Nothing in this world is completely black or white, good or bad. The human brain likes to categorize things. Put things in neat little buckets, so it can think of groups of things, and assume all things in that bucket have certain attributes. When that happens during a decision-making process, though, you’re throwing away information before assessing its value. As soon as you feel you’ve categorized it you let go of the information that went into that categorization. Incomplete information is the enemy of sound decision-making. Sometimes you need to make snap judgements when timing is of the essence, but even then it should be a first approximation, to be re-evaluated later.Continue reading
Equality as a true/false condition doesn’t happen in the real world. It’s not only a continuum, but people can be equal in some ways but not others. Attempts to change this even in science fiction always end badly. Even if everyone were completely equal physically and mentally, a well-functioning society requires some sort of hierarchy, because everyone can’t know everything, take everyone else’s concerns into consideration, and agree on courses of action. That’s as true in the federal government as it is in a family home or at the office. Can you imagine a large society where everyone voted on everything?
The question is, how do the people at the top (or even the middle) get there? How do people gain authority over others, how do they keep it, and why do the people who they have authority over listen to them? What do they do with their power? These all vary greatly in implementation and degree of fairness. As you read this, please keep in mind that I don’t treat “power” itself as a bad thing. How one gets it and what one does with it may be, though.Continue reading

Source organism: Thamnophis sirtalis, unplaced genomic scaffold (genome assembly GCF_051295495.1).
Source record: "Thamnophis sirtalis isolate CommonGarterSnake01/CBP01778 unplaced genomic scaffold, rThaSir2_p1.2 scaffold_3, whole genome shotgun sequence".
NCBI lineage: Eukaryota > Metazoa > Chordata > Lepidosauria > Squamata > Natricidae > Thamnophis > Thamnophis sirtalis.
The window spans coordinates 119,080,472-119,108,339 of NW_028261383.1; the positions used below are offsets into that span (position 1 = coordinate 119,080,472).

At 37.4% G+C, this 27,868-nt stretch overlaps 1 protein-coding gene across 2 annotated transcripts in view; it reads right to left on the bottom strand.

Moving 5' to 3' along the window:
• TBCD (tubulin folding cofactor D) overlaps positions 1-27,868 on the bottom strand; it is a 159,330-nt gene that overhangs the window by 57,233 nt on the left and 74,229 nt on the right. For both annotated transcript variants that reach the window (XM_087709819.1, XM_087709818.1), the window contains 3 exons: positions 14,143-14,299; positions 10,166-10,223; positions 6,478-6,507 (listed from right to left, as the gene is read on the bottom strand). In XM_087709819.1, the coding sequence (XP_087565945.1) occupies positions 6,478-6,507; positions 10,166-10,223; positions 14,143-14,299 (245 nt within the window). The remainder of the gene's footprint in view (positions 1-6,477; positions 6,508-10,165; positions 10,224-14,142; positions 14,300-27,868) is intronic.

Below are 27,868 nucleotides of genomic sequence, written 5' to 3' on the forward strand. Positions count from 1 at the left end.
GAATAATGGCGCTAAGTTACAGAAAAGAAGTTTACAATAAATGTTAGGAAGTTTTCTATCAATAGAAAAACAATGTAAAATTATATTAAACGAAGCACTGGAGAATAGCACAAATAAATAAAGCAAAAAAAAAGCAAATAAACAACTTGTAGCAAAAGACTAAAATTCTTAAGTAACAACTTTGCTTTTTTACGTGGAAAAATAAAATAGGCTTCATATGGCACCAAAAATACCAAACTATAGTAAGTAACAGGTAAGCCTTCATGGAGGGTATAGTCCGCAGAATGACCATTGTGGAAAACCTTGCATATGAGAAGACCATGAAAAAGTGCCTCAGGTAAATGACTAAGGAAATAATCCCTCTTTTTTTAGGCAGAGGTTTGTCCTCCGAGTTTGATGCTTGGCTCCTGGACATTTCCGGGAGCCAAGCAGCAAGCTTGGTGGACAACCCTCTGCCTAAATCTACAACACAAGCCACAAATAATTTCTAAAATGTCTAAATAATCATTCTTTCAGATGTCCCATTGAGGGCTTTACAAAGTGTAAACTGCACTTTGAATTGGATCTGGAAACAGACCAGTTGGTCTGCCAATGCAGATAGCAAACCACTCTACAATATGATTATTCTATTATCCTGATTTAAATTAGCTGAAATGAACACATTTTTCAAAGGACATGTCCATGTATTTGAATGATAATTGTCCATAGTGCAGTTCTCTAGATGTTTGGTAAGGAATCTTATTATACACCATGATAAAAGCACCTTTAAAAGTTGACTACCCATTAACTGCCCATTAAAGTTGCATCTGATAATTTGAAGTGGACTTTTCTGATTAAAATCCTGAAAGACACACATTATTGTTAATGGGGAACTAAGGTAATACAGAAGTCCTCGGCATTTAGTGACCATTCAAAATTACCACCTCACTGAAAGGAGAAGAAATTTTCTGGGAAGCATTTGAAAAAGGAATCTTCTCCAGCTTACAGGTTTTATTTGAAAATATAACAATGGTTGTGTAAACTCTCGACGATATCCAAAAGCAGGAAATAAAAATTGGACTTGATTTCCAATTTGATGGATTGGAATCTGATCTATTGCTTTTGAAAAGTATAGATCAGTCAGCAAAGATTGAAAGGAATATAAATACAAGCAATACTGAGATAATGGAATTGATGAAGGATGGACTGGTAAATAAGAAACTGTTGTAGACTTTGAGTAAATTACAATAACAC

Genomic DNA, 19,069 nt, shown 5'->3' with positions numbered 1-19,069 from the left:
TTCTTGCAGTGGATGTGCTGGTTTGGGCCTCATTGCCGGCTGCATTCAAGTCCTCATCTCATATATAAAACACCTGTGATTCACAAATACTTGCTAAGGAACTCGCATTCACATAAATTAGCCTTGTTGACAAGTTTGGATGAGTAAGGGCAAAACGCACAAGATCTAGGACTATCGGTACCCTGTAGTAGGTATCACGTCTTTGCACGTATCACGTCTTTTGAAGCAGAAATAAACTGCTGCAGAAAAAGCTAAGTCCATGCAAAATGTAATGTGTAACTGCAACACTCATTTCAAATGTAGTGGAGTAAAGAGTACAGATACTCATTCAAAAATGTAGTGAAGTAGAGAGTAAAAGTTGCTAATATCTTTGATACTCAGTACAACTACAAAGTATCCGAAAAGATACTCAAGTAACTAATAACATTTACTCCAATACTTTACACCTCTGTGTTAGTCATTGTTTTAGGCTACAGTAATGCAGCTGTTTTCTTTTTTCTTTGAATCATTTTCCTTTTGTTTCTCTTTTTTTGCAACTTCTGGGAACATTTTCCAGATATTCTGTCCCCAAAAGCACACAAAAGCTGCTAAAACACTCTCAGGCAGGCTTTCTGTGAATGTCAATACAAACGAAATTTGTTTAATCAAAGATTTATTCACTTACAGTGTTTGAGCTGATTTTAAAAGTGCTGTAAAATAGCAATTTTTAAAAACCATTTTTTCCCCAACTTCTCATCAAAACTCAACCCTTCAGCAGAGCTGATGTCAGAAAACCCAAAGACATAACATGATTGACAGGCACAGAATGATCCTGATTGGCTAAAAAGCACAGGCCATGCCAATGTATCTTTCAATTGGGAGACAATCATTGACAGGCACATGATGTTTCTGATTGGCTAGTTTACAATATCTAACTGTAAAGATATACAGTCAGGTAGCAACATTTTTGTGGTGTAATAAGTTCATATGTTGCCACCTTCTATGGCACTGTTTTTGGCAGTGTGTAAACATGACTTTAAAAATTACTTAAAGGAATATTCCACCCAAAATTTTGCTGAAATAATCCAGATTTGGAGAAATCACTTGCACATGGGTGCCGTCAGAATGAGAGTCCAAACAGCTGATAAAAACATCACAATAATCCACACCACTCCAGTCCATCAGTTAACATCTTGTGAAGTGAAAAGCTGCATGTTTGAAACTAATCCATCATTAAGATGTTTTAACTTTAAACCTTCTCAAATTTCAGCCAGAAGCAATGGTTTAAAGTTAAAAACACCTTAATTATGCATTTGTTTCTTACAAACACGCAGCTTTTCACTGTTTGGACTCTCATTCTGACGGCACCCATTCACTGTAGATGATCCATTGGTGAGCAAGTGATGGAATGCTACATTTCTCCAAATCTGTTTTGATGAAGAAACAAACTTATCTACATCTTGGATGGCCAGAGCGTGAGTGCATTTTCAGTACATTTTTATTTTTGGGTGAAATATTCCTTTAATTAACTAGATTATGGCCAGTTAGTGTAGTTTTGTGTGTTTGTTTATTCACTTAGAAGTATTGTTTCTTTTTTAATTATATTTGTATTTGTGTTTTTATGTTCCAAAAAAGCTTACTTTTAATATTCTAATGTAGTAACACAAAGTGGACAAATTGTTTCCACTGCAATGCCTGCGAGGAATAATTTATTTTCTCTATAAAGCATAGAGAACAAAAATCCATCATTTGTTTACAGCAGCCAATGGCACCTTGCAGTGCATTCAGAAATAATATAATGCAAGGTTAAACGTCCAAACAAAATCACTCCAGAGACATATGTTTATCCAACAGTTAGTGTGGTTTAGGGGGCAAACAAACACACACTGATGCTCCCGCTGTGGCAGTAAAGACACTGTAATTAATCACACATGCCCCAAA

“Give Me Liberty And Give Me Bugs” is a quote by Martin Owens, leader of Ubuntu Massachusetts and fellow BLU (Boston Linux and UNIX Group) member. You see, it all started innocently enough with a thread on the BLU list about the iPad. The flames hadn’t actually reached the second floor yet, so I decided to squirt some napalm on it by mentioning that (1) I just bought an iPhone to replace my dead-end Windows Mobile phone, and (2) I have given up on trying to sync music and PDA data with Linux, and am now using an old beater Windows XP laptop just for syncing and backing up my phone. You see, I’m a PDA geek. I track lots of metadata about my calendar events, contact data, tasks, etc. Since the PDA as a separate device is pretty much dead at this point (s0b) I rely on finding third party software for my phone.
But back to the argument. There were two dominant camps.
- Those that see any vendor lock-in techniques, DRM, planned obsolescence, and anything that prevent you from doing whatever you want with something you own, as an affront to nature, and should be illegal. They would rather have Open Source/unencumbered products that didn’t quite work right than locked-down commercial products that work very well, but only in the One True Way as determined by the vendor.
- Those that see companies as entities that will generally focus on their own goals, charging as much as they can get away with for as little as they can get away with, targeting their products towards the target audience they choose. They feel to expect otherwise is being idealistic. One should act accordingly, and not act shocked when Apple releases a new version five months after you buy one.